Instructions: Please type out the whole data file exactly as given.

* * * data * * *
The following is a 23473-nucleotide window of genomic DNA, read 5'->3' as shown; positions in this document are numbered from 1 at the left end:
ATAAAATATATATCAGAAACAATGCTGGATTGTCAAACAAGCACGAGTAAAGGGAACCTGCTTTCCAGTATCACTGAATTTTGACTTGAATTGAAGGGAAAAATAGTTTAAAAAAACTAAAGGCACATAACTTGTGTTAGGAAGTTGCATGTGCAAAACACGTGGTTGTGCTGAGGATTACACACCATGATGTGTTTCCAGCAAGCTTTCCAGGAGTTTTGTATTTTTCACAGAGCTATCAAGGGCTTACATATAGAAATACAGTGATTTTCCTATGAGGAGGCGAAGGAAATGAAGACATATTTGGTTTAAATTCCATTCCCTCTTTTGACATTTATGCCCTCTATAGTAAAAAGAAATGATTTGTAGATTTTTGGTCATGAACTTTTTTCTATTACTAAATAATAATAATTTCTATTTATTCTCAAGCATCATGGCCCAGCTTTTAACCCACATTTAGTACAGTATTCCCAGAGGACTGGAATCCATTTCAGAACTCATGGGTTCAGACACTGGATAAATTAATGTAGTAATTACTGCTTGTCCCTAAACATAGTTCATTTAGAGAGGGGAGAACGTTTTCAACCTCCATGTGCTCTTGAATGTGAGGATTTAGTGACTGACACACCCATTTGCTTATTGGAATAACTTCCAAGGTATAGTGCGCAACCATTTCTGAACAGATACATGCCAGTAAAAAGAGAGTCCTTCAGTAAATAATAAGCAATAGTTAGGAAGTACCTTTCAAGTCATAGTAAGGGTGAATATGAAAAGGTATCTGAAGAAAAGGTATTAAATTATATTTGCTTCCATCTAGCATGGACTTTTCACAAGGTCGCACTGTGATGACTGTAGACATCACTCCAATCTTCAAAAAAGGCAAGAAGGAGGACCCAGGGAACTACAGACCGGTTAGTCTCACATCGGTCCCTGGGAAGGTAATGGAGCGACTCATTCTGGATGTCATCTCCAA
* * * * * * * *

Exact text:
The following is a 23473-nucleotide window of genomic DNA, read 5'->3' as shown; positions in this document are numbered from 1 at the left end:
ATAAAATATATATCAGAAACAATGCTGGATTGTCAAACAAGCACGAGTAAAGGGAACCTGCTTTCCAGTATCACTGAATTTTGACTTGAATTGAAGGGAAAAATAGTTTAAAAAAACTAAAGGCACATAACTTGTGTTAGGAAGTTGCATGTGCAAAACACGTGGTTGTGCTGAGGATTACACACCATGATGTGTTTCCAGCAAGCTTTCCAGGAGTTTTGTATTTTTCACAGAGCTATCAAGGGCTTACATATAGAAATACAGTGATTTTCCTATGAGGAGGCGAAGGAAATGAAGACATATTTGGTTTAAATTCCATTCCCTCTTTTGACATTTATGCCCTCTATAGTAAAAAGAAATGATTTGTAGATTTTTGGTCATGAACTTTTTTCTATTACTAAATAATAATAATTTCTATTTATTCTCAAGCATCATGGCCCAGCTTTTAACCCACATTTAGTACAGTATTCCCAGAGGACTGGAATCCATTTCAGAACTCATGGGTTCAGACACTGGATAAATTAATGTAGTAATTACTGCTTGTCCCTAAACATAGTTCATTTAGAGAGGGGAGAACGTTTTCAACCTCCATGTGCTCTTGAATGTGAGGATTTAGTGACTGACACACCCATTTGCTTATTGGAATAACTTCCAAGGTATAGTGCGCAACCATTTCTGAACAGATACATGCCAGTAAAAAGAGAGTCCTTCAGTAAATAATAAGCAATAGTTAGGAAGTACCTTTCAAGTCATAGTAAGGGTGAATATGAAAAGGTATCTGAAGAAAAGGTATTAAATTATATTTGCTTCCATCTAGCATGGACTTTTCACAAGGTCGCACTGTGATGACTGTAGACATCACTCCAATCTTCAAAAAAGGCAAGAAGGAGGACCCAGGGAACTACAGACCGGTTAGTCTCACATCGGTCCCTGGGAAGGTAATGGAGCGACTCATTCTGGATGTCATCTCCAA